South Florida home health care business owner agrees to exclusion from federal health care programs

by bvernia | June 6th, 2015

On May 27, the Office of Inspector General of the Department of Health and Human Services announced (no permalink available) that a Palm Beach Gardens, Florida, businesswoman had agreed to be excluded following the settlement of civil charges against her companies. According to the OIG-HHS’s press release:

Tracy Nemerofsky – a Palm Beach Gardens, Florida private business owner – agreed to be excluded from participation in all Federal health care programs for a period of five years. OIG conducted an investigation of Nemerofsky for knowingly submitting or causing to be submitted to Medicare false claims in violation of the Anti-Kickback Statute. Based upon that investigation, OIG alleged that Nemerofsky violated the Anti-Kickback Statute through her company A Plus Home Healthcare, Inc. (A Plus), when she directed and managed A Plus’ payments to eight different physicians’ spouses, in exchange for the physicians’ Medicare referrals. OIG alleged that the eight spouses were not bona fide employees of A Plus and that these arrangements did not fit within the exception to the Anti-Kickback Statute payment prohibition. OIG alleged that Nemerofsky offered and paid the remuneration described above and this conduct forms a basis for her exclusion.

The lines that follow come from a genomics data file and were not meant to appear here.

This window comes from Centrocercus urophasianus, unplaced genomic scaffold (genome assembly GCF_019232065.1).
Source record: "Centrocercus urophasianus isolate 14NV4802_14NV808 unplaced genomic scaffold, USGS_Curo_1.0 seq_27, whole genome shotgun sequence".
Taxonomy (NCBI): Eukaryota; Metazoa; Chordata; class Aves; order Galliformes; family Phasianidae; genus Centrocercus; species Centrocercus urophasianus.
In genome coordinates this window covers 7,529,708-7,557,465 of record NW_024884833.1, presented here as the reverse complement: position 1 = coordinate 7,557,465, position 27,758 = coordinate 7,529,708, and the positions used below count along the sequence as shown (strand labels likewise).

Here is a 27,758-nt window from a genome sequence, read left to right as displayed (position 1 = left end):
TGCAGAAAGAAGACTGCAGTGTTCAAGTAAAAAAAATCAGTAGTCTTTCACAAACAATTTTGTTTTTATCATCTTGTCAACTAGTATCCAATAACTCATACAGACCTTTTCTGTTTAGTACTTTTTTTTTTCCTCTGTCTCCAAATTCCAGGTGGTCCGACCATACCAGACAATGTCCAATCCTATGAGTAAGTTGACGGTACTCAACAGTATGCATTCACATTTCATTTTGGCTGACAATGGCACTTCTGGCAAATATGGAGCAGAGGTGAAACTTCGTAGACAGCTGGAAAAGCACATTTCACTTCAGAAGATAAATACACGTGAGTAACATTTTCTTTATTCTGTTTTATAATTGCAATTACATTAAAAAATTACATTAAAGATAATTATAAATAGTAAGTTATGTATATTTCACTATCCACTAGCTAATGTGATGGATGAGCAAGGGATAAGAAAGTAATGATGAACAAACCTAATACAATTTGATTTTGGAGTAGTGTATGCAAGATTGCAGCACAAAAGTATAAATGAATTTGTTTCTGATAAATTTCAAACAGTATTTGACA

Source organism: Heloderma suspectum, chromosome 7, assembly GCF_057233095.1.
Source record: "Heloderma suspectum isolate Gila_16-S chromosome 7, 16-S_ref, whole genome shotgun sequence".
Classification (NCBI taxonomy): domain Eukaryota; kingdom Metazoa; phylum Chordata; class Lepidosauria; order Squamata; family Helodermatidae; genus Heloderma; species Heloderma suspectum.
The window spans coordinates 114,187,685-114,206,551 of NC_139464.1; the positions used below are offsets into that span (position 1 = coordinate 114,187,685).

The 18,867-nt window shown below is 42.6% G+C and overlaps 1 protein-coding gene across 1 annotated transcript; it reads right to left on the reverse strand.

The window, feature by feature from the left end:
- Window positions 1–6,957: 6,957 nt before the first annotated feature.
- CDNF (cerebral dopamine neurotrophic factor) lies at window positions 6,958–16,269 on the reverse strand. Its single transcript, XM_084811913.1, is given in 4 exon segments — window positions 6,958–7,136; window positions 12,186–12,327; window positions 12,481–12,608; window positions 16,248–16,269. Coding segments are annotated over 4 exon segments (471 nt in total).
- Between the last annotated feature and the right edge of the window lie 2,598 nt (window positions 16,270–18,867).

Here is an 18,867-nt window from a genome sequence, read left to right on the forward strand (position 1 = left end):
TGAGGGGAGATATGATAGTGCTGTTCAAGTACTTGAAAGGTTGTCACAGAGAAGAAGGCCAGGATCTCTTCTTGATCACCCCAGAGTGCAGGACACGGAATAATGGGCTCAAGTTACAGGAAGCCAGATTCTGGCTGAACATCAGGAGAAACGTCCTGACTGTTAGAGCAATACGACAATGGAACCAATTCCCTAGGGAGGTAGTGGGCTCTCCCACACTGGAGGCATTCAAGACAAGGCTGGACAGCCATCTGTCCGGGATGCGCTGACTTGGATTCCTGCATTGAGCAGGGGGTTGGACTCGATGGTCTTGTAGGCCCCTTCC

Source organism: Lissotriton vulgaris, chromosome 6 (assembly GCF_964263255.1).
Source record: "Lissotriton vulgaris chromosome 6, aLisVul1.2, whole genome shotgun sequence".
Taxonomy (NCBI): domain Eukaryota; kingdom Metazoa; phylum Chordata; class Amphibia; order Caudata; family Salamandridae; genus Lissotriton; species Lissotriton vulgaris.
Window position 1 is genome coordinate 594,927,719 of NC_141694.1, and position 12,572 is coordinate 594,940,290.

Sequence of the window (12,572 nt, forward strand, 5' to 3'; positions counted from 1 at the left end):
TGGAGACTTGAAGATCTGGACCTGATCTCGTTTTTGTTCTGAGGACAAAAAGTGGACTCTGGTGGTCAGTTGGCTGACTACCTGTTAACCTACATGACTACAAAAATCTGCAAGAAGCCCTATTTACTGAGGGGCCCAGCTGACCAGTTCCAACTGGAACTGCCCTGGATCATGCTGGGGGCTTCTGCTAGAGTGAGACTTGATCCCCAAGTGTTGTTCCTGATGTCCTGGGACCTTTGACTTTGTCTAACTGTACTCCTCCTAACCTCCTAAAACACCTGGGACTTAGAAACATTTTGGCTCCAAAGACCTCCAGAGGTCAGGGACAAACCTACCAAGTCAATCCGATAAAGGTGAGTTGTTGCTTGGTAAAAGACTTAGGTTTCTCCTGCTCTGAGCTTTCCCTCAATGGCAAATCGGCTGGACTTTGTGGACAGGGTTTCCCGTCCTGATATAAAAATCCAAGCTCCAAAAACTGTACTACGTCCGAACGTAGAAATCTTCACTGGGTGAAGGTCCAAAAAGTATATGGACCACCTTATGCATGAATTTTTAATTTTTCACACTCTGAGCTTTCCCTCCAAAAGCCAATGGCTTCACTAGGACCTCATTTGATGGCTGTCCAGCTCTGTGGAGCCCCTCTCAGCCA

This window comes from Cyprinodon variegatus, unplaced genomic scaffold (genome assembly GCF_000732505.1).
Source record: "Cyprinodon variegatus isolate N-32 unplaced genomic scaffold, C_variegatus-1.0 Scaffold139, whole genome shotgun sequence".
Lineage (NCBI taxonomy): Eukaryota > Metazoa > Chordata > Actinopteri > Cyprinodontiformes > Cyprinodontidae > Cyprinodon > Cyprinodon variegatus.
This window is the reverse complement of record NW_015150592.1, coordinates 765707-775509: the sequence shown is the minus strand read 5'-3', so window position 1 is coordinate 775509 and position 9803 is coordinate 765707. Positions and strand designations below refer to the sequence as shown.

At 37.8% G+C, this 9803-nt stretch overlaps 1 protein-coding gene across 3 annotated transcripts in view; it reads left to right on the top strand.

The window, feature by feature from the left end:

Nemerofsky agreed to enter a voluntary exclusion with OIG for a period of five years after she resolved the above mentioned conduct through a False Claims Act monetary settlement with the United States, a settlement in which OIG expressly reserved its exclusion authority. In order to resolve her companies’ exclusion liability as well, Nemerofsky also agreed to divest herself of five health care businesses: A Plus; A Plus Private Care Services; Ocean Therapy Group, Inc.; Professional Touch Rehab, Inc.; and RockHill Rehab Services Inc. Senior Counsels Kristen Schwendinger and Tamara Forys represented OIG.

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